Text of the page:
This course is designed to prepare farmers, ranchers and rural residents for wildfires. You will cover wildfire risk awareness, emergency response and prevention planning, and creating defensible space.
Over the course of seven modules, you will learn how to create an emergency farm plan for your land. This farm plan will provide prevention steps you can take with your equipment and vegetation in order to help mitigate wildfires. You will also cover creating defensible space and fuel breaks in agricultural areas.
The wildfire plans discussed in this course will allow you to meet new Oregon OSHA requirements for suppressing wildfires in crops and rangelands. These requirements stipulate that farmers and ranchers must have a documented emergency action plan for their farm, along with a firefighting action plan and fire prevention plan. This course provides an overview of these new requirements in Oregon and gives you templates for written plans.
Rural residents and agricultural operations without employees will still benefit from completing this course. Creating emergency plans now will increase preparedness for the unexpected in the future. This course will enable you to take tangible steps on the ground to reduce the risk of wildfire to you, your family and employees, and your farm.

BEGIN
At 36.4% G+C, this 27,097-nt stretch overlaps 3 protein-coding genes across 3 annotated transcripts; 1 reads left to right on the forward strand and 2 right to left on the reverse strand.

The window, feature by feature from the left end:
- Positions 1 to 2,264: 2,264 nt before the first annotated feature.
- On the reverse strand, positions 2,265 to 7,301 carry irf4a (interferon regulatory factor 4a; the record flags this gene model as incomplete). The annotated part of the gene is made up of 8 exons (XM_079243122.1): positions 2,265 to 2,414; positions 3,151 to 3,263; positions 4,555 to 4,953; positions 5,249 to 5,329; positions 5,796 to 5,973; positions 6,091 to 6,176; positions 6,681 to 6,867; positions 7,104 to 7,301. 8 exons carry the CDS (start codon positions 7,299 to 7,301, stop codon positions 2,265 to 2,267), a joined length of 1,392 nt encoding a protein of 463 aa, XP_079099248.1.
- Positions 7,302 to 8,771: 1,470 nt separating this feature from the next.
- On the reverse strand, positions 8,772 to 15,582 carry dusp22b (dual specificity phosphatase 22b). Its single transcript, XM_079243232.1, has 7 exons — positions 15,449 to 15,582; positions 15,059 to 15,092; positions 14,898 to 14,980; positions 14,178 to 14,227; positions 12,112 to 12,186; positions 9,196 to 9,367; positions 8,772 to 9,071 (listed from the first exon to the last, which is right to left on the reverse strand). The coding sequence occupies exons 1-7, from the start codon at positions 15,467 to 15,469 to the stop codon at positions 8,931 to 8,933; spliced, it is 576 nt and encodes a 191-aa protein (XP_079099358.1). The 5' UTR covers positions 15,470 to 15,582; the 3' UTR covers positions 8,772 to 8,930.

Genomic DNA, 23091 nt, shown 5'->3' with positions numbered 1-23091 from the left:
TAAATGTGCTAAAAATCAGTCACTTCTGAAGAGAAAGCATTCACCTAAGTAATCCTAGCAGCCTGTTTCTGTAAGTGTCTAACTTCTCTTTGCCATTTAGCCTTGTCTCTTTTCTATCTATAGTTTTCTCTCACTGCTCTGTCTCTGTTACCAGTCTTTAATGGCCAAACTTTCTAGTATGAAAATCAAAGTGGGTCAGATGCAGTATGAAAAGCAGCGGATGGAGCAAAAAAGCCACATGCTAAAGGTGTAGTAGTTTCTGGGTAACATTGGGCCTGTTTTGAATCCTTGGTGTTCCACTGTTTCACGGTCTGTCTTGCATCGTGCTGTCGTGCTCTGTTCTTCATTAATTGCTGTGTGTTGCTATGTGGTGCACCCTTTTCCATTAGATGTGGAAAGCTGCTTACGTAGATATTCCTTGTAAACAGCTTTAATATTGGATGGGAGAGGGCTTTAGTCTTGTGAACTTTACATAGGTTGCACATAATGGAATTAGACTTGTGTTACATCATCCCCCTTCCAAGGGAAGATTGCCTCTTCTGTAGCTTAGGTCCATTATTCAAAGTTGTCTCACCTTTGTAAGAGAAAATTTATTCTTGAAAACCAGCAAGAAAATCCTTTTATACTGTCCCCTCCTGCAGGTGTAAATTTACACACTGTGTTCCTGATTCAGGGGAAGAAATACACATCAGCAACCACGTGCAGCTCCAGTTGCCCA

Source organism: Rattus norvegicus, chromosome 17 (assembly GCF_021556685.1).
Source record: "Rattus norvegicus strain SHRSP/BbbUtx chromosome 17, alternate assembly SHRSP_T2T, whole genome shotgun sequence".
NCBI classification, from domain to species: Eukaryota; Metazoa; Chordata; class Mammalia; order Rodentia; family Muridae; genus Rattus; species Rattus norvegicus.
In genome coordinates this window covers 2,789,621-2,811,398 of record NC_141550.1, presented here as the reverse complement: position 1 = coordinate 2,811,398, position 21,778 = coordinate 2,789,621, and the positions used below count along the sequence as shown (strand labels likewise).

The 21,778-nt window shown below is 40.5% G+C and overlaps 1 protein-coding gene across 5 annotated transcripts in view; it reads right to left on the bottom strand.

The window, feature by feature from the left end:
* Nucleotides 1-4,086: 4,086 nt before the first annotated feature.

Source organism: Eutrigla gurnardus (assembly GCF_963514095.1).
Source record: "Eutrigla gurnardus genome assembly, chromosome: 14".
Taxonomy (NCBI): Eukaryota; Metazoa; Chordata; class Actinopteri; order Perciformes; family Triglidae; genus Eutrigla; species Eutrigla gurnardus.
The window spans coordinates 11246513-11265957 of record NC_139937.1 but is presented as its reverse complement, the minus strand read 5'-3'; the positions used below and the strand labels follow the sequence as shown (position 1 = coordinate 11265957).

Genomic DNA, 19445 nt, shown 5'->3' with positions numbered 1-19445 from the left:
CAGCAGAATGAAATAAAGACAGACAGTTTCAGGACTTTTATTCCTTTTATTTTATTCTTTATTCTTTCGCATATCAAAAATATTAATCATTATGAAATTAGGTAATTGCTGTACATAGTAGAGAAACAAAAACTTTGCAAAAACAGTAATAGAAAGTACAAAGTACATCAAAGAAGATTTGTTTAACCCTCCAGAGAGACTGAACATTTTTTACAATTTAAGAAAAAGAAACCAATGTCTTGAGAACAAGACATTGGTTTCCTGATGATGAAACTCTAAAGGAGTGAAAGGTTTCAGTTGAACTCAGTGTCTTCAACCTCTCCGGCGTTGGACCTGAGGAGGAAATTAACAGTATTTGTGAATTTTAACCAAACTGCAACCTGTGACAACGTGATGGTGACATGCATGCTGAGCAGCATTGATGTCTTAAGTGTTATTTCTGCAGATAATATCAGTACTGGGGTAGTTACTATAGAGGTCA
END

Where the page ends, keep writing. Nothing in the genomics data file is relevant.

After completing this self-paced class, you should be able to:
It is worth taking steps now to be reduce the financial, human, and potential legal risks of wildfire to you and those you care about. A study in Florida estimated that every dollar spent on wildfire prevention saves $35 in suppression costs down the road.
Did you know that populated areas in both rural and urban areas of Oregon have a greater likelihood of fires occurring than 64% of states across the U.S.?
Over the last 27 years more than 60% of wildfire starts originated on private property, and 28% ignited on national forests. Most of the fires started due to human activity with 89% of wildfires in 2018 started by humans across the U.S.
26% of human caused wildfires in Oregon in 2020 were started from debris burning and 23% started from equipment use. However, the majority of acreage burned was from unknown human activity at 99% compared to equipment use only generating 0.15% of total acreage burned. Given all these human ignitions it is important to have emergency plans in place and consider ways you can improve fire prevention on your own property and equipment to ensure you don’t add to human ignitions.
Some things to consider include:
This material is based upon work supported by USDA/NIFA under Award Number 2018-70027-28587.
Jacob Powell is a General Agricultural Extension Agent with Oregon State University based in Wasco and Sherman Counties in north central Oregon. He has five years of experience with the Forest Service, The Nature Conservancy, and the Center for Natural Lands Management with fire suppression and prescribed burning across a diversity of ecosystems. In addition, Jacob has fire teaching experience as a Teaching Assistant for fire management courses at the University of Montana. He has a M.S. degree in Resource Conservation from the University of Montana where he studied the feedbacks of the fire grazing interaction in the Northern Great Plains.